TODAY’S BREW: Pumpkin everything, shame-free
Suicide awareness and suicide prevention are not the same thing, and I want to speak up about it now, when the world is trying to listen.
It’s a great step forward that suicide is on the radar, not as something that crazy people do. Talking about it is good, it’s great–but talking about it with a purpose is more important.
You may know that my baby has Bipolar Disorder and OCD. We saw the signs of a mood disorder really early. Like, REALLY early. Some of the things that come to mind: As an infant he hated being confined–couldn’t stay still in a bassinet in our room. We had to move him to another room in a giant crib to get him to sleep at all. Sitting in his little Bumbo seat before he could sit up on his own, he was most happy when given a pile of magazines to rip the pages out of and put in stacks. My sister in law called him “Stan,” like a little office worker. He had to carry an assortment of certain toys and things with him everywhere, making us late for things, not able to go out at all sometimes because he would have a violent tantrum if one thing was out of the mix. We had to go up and down the stairs at our house–only at our house–in a certain order, get in the car in a certain order or he’d turn into someone else. Adrenaline-fueled violent episodes. I remember one time at the “quiet” Walmart a half hour away that I’d go to so it wouldn’t trigger him–I put eggs in the carriage. Sam was barely able to talk yet, he was so little. Screaming “NO EGGS” over and over until we had to leave. It took me over a half hour to put him in his 5 point harness because he was thrashing so violently. And that was not uncommon. The police have had to be called on our toddler because he was being so violent about getting in the car the “proper” way, refusing to stay seated, needing to start the entire afternoon over so that the doors got opened in the right way. We used to call him “Frats” because he’d be up allll night, singing and running in circles, banging into things, like a frat party animal–he’d only be okay if he was in his playpen, where he’d go on like this for hours. I remember doing crunches to try to stay awake, and my husband and I slept in shifts so Sam wouldn’t be alone. (Search #Frats on Twitter. It was funny? But it was scary.)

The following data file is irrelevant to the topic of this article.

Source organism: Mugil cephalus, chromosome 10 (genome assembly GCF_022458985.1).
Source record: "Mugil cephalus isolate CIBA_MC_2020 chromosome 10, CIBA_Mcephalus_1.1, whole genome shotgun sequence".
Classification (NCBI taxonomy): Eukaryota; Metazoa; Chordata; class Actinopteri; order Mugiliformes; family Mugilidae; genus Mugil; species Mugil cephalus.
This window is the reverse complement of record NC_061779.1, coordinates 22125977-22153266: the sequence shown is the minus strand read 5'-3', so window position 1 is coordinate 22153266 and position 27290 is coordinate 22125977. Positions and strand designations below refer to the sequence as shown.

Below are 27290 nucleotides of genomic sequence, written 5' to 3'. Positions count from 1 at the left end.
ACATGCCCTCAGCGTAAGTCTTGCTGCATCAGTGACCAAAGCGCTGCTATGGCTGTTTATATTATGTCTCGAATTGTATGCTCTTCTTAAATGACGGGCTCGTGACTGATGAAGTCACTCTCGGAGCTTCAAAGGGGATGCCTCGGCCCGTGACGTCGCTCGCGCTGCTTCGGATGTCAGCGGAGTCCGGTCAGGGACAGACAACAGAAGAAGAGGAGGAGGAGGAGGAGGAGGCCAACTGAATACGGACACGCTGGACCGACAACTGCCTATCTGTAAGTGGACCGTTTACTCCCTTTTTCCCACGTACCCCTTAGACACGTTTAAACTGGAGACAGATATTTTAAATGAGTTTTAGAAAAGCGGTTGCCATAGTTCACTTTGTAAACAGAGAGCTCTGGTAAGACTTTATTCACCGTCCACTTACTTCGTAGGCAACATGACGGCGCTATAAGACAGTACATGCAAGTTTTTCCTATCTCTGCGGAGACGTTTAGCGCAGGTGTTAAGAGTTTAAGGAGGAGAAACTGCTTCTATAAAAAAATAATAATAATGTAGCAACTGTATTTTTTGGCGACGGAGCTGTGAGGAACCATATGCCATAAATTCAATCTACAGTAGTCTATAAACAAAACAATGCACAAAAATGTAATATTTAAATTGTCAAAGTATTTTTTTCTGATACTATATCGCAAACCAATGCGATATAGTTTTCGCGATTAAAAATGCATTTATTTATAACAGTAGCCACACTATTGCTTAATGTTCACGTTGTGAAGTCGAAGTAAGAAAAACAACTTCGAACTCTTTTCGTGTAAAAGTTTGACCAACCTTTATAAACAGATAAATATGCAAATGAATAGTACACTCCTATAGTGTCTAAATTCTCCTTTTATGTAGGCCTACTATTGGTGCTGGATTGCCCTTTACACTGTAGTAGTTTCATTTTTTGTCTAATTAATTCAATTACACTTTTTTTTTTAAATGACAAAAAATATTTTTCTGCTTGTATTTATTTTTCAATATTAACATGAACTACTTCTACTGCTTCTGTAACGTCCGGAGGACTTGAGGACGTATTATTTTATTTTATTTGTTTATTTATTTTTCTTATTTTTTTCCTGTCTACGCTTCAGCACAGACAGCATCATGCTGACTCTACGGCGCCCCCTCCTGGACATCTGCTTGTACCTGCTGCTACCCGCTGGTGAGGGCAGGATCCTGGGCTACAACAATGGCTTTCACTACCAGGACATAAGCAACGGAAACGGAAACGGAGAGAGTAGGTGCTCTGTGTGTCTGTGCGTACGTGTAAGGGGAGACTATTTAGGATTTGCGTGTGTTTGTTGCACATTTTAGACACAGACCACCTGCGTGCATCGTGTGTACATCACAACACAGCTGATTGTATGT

This is just stuff off the top of my head.
The violence that we lived with every hour of every day was what finally sent us to seek help. My landlords that live downstairs had the courage to come to me and say, “Something is wrong with Sam.” When someone finally said it, I went right away for help.
Sam was three.
Now a lot of people might say that he was too young for us to see anything wrong. That ADHD explains a lot of it. That parenting is to blame, or he needs more boundaries.
What I say is that when my baby’s pupils would dilate to make his eyes nearly black, that when at 3 he would be in such a rage that he could throw tables across a room, that any baby that doesn’t want to be held, that any child we couldn’t allow to have a pencil, a pair of safety scissors, anything sharp, that was so angry about living… That is a child who has more than an attention issue.
Mental illness runs in my family. And I’ve seen what happens when mood disorders and other disorders are recognized too late. That was not going to be my child.
I’m a warrior when it comes to my children’s continuing mental health care. I am not any different than you. All I did was take measures to ensure my child got the proper treatment and that his brother was able to cope with it in a healthy way also–because mental illness is something we all fight together.
Again, I want to say that talking about suicide with purpose is more important than just being aware of it. The things we do as a family to ensure that our child with Bipolar Disorder and OCD does not end up considering suicide can work for anyone, anyone who pays attention to warning signs. Here are my tips, and I have to say, I’m an expert now.